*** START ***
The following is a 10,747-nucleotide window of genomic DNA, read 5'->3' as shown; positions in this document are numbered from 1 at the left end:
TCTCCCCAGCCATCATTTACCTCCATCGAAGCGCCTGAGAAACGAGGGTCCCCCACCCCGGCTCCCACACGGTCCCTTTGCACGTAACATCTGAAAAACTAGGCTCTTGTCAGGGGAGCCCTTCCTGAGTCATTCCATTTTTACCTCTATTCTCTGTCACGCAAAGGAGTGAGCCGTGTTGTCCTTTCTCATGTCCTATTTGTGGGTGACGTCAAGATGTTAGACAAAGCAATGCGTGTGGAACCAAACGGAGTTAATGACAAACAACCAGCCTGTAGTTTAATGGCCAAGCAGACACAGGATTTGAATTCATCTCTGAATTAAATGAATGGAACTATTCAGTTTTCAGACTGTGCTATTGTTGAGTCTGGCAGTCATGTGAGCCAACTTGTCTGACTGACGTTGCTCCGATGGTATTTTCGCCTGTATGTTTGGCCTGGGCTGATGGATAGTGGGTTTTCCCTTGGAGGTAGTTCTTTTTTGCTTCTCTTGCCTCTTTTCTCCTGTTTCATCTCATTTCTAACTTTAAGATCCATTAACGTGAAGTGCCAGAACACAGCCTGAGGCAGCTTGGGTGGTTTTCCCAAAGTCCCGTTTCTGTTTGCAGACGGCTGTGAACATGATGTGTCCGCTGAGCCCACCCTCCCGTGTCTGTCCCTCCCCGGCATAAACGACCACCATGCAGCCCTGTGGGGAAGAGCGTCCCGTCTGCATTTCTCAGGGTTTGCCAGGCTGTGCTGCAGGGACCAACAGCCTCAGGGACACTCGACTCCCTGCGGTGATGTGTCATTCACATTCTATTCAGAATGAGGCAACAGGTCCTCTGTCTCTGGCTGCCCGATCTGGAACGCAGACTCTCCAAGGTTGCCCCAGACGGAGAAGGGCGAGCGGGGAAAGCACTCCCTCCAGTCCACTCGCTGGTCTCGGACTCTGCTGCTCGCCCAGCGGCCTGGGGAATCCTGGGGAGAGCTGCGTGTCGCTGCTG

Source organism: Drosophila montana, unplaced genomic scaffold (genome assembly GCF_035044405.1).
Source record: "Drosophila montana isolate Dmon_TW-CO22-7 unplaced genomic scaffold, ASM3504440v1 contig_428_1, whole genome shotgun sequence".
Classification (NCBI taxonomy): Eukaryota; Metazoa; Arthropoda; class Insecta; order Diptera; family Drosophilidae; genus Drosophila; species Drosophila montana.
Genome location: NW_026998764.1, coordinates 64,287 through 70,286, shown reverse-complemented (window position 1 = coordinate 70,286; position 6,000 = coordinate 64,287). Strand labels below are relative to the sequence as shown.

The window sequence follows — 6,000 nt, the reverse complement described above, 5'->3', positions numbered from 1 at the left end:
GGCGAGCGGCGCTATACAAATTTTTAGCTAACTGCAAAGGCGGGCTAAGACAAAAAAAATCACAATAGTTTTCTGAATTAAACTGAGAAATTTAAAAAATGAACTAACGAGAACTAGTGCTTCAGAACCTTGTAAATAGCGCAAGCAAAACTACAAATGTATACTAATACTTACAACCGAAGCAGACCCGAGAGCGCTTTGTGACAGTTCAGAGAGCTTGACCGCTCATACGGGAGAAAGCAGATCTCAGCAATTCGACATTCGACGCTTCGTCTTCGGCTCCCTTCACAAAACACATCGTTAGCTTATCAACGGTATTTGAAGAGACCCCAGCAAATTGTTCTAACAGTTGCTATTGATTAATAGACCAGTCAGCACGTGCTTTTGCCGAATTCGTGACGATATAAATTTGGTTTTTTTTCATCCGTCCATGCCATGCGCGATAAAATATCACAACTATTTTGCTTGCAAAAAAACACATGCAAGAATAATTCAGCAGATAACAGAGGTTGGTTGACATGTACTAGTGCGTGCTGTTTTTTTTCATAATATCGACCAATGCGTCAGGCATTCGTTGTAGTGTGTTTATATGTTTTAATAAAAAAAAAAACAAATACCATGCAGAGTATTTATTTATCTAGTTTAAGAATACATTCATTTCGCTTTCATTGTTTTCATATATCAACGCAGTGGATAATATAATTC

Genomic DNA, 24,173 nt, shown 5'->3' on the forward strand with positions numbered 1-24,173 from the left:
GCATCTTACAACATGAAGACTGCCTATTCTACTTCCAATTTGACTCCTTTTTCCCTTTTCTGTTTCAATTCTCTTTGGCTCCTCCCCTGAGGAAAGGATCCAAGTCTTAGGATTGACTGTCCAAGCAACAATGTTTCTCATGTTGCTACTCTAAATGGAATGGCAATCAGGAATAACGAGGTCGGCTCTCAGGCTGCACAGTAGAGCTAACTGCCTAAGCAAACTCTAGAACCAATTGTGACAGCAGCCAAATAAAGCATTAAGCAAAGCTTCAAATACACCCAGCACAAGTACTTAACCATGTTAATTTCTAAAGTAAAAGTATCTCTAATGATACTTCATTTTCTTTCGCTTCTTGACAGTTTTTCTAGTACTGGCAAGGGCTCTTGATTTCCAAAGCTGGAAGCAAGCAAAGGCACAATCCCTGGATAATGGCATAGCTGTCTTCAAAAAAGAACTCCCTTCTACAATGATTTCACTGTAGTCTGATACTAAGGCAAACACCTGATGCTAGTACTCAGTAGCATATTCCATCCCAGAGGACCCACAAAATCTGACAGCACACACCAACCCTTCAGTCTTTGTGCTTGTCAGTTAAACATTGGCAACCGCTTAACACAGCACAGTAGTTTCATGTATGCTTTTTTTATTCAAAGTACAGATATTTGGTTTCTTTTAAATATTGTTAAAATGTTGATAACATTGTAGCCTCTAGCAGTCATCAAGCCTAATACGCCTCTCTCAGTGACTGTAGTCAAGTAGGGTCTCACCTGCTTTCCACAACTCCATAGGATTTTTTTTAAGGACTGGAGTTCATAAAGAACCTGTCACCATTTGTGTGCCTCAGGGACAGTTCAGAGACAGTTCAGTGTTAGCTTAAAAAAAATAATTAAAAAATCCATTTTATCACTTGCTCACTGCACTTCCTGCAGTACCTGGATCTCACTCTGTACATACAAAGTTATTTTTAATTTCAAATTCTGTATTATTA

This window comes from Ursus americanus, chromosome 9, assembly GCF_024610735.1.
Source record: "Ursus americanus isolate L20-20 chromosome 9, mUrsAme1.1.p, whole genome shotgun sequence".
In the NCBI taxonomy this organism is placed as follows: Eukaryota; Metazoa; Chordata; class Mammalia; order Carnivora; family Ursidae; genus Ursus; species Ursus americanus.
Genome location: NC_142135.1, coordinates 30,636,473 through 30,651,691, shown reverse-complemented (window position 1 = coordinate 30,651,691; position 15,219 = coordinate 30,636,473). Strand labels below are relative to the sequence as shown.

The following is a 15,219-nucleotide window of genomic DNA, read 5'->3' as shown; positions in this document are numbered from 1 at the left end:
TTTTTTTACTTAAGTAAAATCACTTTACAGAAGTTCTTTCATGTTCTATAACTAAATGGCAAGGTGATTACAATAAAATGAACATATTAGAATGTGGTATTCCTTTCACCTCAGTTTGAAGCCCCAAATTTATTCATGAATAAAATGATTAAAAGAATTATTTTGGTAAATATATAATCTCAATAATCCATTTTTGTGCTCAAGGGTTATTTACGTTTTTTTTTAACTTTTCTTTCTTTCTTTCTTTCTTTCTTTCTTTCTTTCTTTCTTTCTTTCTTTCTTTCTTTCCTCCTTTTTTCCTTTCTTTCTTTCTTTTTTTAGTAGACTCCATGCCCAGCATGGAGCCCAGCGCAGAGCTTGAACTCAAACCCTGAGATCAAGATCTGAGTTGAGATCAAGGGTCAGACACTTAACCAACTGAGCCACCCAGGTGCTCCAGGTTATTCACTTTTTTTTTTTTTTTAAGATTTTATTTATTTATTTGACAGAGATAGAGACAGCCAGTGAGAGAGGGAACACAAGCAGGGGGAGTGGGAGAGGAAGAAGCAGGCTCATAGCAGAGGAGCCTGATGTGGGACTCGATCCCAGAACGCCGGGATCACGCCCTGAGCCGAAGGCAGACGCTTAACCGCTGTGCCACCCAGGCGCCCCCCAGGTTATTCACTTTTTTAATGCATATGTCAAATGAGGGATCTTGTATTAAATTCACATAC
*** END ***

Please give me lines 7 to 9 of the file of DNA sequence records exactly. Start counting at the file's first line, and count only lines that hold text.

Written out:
The window sequence follows — 6,000 nt, the reverse complement described above, 5'->3', positions numbered from 1 at the left end:
GGCGAGCGGCGCTATACAAATTTTTAGCTAACTGCAAAGGCGGGCTAAGACAAAAAAAATCACAATAGTTTTCTGAATTAAACTGAGAAATTTAAAAAATGAACTAACGAGAACTAGTGCTTCAGAACCTTGTAAATAGCGCAAGCAAAACTACAAATGTATACTAATACTTACAACCGAAGCAGACCCGAGAGCGCTTTGTGACAGTTCAGAGAGCTTGACCGCTCATACGGGAGAAAGCAGATCTCAGCAATTCGACATTCGACGCTTCGTCTTCGGCTCCCTTCACAAAACACATCGTTAGCTTATCAACGGTATTTGAAGAGACCCCAGCAAATTGTTCTAACAGTTGCTATTGATTAATAGACCAGTCAGCACGTGCTTTTGCCGAATTCGTGACGATATAAATTTGGTTTTTTTTCATCCGTCCATGCCATGCGCGATAAAATATCACAACTATTTTGCTTGCAAAAAAACACATGCAAGAATAATTCAGCAGATAACAGAGGTTGGTTGACATGTACTAGTGCGTGCTGTTTTTTTTCATAATATCGACCAATGCGTCAGGCATTCGTTGTAGTGTGTTTATATGTTTTAATAAAAAAAAAAACAAATACCATGCAGAGTATTTATTTATCTAGTTTAAGAATACATTCATTTCGCTTTCATTGTTTTCATATATCAACGCAGTGGATAATATAATTC

Genomic DNA, 24,173 nt, shown 5'->3' on the forward strand with positions numbered 1-24,173 from the left: